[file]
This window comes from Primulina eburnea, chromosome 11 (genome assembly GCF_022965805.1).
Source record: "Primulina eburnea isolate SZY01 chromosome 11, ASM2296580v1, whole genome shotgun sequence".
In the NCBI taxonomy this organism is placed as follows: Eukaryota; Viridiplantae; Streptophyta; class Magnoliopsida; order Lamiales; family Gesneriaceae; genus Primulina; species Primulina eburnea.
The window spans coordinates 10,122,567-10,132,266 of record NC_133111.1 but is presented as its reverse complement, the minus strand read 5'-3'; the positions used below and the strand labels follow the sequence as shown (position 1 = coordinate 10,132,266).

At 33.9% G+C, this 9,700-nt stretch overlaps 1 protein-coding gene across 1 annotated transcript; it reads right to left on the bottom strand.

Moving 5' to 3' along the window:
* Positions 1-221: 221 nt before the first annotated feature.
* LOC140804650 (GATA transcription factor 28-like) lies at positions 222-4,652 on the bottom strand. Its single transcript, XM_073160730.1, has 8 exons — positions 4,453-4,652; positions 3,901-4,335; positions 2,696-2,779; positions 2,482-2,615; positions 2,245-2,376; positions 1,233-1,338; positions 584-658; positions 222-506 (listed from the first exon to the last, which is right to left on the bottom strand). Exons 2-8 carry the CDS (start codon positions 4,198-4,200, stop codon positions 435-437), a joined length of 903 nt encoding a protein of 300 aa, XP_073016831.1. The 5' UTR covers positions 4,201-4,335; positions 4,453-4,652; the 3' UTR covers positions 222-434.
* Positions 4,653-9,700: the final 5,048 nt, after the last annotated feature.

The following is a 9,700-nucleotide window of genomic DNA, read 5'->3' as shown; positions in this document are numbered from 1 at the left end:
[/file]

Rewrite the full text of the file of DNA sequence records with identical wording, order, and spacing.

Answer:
This window comes from Primulina eburnea, chromosome 11 (genome assembly GCF_022965805.1).
Source record: "Primulina eburnea isolate SZY01 chromosome 11, ASM2296580v1, whole genome shotgun sequence".
In the NCBI taxonomy this organism is placed as follows: Eukaryota; Viridiplantae; Streptophyta; class Magnoliopsida; order Lamiales; family Gesneriaceae; genus Primulina; species Primulina eburnea.
The window spans coordinates 10,122,567-10,132,266 of record NC_133111.1 but is presented as its reverse complement, the minus strand read 5'-3'; the positions used below and the strand labels follow the sequence as shown (position 1 = coordinate 10,132,266).

At 33.9% G+C, this 9,700-nt stretch overlaps 1 protein-coding gene across 1 annotated transcript; it reads right to left on the bottom strand.

Moving 5' to 3' along the window:
* Positions 1-221: 221 nt before the first annotated feature.
* LOC140804650 (GATA transcription factor 28-like) lies at positions 222-4,652 on the bottom strand. Its single transcript, XM_073160730.1, has 8 exons — positions 4,453-4,652; positions 3,901-4,335; positions 2,696-2,779; positions 2,482-2,615; positions 2,245-2,376; positions 1,233-1,338; positions 584-658; positions 222-506 (listed from the first exon to the last, which is right to left on the bottom strand). Exons 2-8 carry the CDS (start codon positions 4,198-4,200, stop codon positions 435-437), a joined length of 903 nt encoding a protein of 300 aa, XP_073016831.1. The 5' UTR covers positions 4,201-4,335; positions 4,453-4,652; the 3' UTR covers positions 222-434.
* Positions 4,653-9,700: the final 5,048 nt, after the last annotated feature.

The following is a 9,700-nucleotide window of genomic DNA, read 5'->3' as shown; positions in this document are numbered from 1 at the left end: